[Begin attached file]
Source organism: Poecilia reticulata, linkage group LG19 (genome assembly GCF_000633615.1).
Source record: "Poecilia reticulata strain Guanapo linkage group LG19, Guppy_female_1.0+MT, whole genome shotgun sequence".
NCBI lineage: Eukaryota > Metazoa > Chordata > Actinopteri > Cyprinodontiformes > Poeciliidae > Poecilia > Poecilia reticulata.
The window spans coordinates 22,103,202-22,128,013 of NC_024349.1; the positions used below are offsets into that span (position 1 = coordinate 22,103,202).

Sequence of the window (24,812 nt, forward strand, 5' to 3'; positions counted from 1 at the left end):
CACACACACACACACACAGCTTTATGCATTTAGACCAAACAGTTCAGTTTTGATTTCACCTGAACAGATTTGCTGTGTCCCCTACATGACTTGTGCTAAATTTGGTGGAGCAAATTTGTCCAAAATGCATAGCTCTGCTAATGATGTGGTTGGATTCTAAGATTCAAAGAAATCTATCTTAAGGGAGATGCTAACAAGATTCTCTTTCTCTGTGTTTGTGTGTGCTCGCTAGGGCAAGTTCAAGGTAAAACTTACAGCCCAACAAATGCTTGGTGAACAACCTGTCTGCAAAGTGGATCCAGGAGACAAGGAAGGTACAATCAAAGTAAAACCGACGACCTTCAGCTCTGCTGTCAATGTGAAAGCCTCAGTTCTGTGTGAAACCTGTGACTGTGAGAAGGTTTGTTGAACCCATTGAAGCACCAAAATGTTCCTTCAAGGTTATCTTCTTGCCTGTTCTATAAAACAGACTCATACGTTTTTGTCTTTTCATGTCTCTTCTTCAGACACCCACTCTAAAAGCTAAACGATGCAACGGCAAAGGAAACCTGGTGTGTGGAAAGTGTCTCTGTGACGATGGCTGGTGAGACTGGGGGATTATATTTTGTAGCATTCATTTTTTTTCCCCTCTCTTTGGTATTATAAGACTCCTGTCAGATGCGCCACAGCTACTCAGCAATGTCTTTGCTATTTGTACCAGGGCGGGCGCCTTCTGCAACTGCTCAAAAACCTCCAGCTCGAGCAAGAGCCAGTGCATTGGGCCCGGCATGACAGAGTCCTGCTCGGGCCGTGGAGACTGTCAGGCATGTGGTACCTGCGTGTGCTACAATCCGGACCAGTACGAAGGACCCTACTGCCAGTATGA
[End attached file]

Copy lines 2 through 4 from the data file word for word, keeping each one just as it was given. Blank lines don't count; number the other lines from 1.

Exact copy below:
Source record: "Poecilia reticulata strain Guanapo linkage group LG19, Guppy_female_1.0+MT, whole genome shotgun sequence".
NCBI lineage: Eukaryota > Metazoa > Chordata > Actinopteri > Cyprinodontiformes > Poeciliidae > Poecilia > Poecilia reticulata.
The window spans coordinates 22,103,202-22,128,013 of NC_024349.1; the positions used below are offsets into that span (position 1 = coordinate 22,103,202).